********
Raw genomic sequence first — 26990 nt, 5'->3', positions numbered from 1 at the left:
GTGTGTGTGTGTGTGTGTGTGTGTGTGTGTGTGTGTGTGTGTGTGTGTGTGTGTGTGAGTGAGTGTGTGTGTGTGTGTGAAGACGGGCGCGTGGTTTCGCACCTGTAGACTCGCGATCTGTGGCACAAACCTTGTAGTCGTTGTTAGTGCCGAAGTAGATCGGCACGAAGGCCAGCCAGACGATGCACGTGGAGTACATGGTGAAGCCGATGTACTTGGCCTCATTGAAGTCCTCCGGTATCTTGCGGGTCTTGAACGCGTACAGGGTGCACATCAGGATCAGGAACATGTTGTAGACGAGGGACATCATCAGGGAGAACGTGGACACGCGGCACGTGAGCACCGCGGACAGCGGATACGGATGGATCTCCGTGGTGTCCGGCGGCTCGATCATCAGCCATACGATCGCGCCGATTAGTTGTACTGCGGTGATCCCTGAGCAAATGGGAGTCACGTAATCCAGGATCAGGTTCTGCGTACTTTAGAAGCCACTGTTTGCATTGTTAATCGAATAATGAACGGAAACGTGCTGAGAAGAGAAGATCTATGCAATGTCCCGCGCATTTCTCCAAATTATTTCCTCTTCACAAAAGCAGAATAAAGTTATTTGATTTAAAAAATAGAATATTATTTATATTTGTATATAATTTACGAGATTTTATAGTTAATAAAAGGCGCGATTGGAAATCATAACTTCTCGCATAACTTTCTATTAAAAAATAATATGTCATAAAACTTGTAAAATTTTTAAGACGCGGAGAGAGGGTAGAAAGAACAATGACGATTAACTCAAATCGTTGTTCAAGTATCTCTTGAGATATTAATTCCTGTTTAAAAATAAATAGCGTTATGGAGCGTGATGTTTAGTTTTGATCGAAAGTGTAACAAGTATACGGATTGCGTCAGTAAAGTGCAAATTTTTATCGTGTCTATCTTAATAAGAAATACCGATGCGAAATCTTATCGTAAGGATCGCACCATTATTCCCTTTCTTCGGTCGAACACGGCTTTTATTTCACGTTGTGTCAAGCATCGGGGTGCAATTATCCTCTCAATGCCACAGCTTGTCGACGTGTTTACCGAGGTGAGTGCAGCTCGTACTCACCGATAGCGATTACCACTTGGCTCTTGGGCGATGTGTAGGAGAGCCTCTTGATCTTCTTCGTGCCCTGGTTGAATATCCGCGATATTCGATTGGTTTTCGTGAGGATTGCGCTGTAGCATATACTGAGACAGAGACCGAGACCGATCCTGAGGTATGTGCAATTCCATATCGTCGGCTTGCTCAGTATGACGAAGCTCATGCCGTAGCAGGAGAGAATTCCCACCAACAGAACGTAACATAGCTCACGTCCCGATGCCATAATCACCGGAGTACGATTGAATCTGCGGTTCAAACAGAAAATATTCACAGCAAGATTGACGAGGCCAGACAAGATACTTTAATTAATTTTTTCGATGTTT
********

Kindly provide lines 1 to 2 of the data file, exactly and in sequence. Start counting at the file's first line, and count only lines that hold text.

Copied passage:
Raw genomic sequence first — 26990 nt, 5'->3', positions numbered from 1 at the left:
GTGTGTGTGTGTGTGTGTGTGTGTGTGTGTGTGTGTGTGTGTGTGTGTGTGTGTGTGAGTGAGTGTGTGTGTGTGTGTGAAGACGGGCGCGTGGTTTCGCACCTGTAGACTCGCGATCTGTGGCACAAACCTTGTAGTCGTTGTTAGTGCCGAAGTAGATCGGCACGAAGGCCAGCCAGACGATGCACGTGGAGTACATGGTGAAGCCGATGTACTTGGCCTCATTGAAGTCCTCCGGTATCTTGCGGGTCTTGAACGCGTACAGGGTGCACATCAGGATCAGGAACATGTTGTAGACGAGGGACATCATCAGGGAGAACGTGGACACGCGGCACGTGAGCACCGCGGACAGCGGATACGGATGGATCTCCGTGGTGTCCGGCGGCTCGATCATCAGCCATACGATCGCGCCGATTAGTTGTACTGCGGTGATCCCTGAGCAAATGGGAGTCACGTAATCCAGGATCAGGTTCTGCGTACTTTAGAAGCCACTGTTTGCATTGTTAATCGAATAATGAACGGAAACGTGCTGAGAAGAGAAGATCTATGCAATGTCCCGCGCATTTCTCCAAATTATTTCCTCTTCACAAAAGCAGAATAAAGTTATTTGATTTAAAAAATAGAATATTATTTATATTTGTATATAATTTACGAGATTTTATAGTTAATAAAAGGCGCGATTGGAAATCATAACTTCTCGCATAACTTTCTATTAAAAAATAATATGTCATAAAACTTGTAAAATTTTTAAGACGCGGAGAGAGGGTAGAAAGAACAATGACGATTAACTCAAATCGTTGTTCAAGTATCTCTTGAGATATTAATTCCTGTTTAAAAATAAATAGCGTTATGGAGCGTGATGTTTAGTTTTGATCGAAAGTGTAACAAGTATACGGATTGCGTCAGTAAAGTGCAAATTTTTATCGTGTCTATCTTAATAAGAAATACCGATGCGAAATCTTATCGTAAGGATCGCACCATTATTCCCTTTCTTCGGTCGAACACGGCTTTTATTTCACGTTGTGTCAAGCATCGGGGTGCAATTATCCTCTCAATGCCACAGCTTGTCGACGTGTTTACCGAGGTGAGTGCAGCTCGTACTCACCGATAGCGATTACCACTTGGCTCTTGGGCGATGTGTAGGAGAGCCTCTTGATCTTCTTCGTGCCCTGGTTGAATATCCGCGATATTCGATTGGTTTTCGTGAGGATTGCGCTGTAGCATATACTGAGACAGAGACCGAGACCGATCCTGAGGTATGTGCAATTCCATATCGTCGGCTTGCTCAGTATGACGAAGCTCATGCCGTAGCAGGAGAGAATTCCCACCAACAGAACGTAACATAGCTCACGTCCCGATGCCATAATCACCGGAGTACGATTGAATCTGCGGTTCAAACAGAAAATATTCACAGCAAGATTGACGAGGCCAGACAAGATACTTTAATTAATTTTTTCGATGTTT